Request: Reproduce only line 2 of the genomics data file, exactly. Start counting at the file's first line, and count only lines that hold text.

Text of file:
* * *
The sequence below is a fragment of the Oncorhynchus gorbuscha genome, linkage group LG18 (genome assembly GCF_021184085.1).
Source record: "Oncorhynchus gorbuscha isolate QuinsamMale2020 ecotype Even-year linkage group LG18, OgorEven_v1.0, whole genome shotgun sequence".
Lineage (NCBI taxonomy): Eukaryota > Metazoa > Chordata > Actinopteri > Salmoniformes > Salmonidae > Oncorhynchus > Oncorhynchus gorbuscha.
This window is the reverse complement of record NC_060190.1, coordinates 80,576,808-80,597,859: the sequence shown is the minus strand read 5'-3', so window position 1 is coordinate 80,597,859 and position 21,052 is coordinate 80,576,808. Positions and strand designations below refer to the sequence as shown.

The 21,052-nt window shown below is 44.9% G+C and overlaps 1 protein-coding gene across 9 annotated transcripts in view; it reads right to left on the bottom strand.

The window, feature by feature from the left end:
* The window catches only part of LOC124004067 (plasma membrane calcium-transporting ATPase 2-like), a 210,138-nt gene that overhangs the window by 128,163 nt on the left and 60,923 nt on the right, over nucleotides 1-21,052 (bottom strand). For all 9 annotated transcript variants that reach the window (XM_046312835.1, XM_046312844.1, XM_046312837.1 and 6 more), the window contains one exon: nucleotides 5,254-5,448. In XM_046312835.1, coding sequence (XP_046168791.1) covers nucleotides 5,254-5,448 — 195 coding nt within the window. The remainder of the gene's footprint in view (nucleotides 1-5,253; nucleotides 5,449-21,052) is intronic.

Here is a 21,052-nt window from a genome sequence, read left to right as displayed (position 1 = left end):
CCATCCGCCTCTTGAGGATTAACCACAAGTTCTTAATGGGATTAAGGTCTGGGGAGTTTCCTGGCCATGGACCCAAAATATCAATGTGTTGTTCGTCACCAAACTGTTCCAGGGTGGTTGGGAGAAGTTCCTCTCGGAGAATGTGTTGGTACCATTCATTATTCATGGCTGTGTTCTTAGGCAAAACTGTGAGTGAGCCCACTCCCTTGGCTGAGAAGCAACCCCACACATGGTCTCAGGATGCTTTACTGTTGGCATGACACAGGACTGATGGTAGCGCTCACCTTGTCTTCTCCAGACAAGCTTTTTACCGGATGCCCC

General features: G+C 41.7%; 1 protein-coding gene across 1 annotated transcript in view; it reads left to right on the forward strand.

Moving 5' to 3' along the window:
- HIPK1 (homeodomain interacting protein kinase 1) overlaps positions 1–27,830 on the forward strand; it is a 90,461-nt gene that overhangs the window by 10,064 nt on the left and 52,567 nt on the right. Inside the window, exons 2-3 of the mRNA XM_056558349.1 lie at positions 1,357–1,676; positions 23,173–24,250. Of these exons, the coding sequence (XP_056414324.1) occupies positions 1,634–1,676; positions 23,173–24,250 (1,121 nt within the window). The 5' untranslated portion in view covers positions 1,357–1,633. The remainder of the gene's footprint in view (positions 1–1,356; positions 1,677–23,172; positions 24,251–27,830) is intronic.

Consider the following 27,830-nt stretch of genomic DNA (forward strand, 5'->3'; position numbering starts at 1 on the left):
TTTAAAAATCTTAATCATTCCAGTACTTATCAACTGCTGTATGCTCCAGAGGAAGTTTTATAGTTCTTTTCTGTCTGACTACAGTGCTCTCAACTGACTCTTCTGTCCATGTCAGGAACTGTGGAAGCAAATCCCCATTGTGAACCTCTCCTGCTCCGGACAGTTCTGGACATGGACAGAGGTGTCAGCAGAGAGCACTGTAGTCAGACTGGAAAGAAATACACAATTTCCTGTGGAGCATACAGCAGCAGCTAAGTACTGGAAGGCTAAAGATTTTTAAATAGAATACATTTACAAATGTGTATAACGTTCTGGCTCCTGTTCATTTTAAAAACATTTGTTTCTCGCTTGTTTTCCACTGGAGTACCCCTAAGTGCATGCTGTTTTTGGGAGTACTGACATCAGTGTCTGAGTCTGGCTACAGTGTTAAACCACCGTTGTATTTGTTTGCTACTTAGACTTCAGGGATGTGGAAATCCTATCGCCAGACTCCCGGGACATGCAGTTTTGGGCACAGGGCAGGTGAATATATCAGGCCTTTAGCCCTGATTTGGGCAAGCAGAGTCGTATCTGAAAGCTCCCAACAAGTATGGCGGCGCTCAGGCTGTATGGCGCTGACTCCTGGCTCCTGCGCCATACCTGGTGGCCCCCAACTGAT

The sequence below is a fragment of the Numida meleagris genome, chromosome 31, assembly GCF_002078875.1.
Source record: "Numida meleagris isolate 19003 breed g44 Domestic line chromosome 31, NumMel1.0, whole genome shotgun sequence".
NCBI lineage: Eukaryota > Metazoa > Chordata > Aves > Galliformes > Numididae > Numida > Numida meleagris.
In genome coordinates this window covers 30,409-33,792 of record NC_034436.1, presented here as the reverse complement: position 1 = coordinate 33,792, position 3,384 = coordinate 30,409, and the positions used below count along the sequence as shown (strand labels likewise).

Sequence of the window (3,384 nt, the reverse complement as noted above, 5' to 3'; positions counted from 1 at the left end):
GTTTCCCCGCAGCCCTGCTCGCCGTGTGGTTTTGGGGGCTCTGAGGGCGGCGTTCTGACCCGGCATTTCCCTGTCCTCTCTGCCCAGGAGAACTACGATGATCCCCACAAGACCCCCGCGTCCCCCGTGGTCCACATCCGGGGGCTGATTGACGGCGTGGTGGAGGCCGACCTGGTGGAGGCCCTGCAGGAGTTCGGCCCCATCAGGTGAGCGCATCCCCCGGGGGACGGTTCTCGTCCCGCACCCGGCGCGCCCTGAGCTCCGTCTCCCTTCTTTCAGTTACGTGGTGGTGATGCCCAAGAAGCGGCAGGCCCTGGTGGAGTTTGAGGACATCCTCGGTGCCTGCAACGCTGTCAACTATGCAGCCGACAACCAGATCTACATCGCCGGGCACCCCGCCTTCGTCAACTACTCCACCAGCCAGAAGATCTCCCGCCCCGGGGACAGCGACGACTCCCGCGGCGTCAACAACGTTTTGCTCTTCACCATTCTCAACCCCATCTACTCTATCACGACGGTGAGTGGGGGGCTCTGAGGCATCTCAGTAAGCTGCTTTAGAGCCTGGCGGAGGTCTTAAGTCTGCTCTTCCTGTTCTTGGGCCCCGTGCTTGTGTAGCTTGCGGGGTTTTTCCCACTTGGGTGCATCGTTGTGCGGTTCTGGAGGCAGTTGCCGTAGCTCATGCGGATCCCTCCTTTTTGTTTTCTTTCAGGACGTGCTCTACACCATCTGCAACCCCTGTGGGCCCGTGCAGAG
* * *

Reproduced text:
Source record: "Oncorhynchus gorbuscha isolate QuinsamMale2020 ecotype Even-year linkage group LG18, OgorEven_v1.0, whole genome shotgun sequence".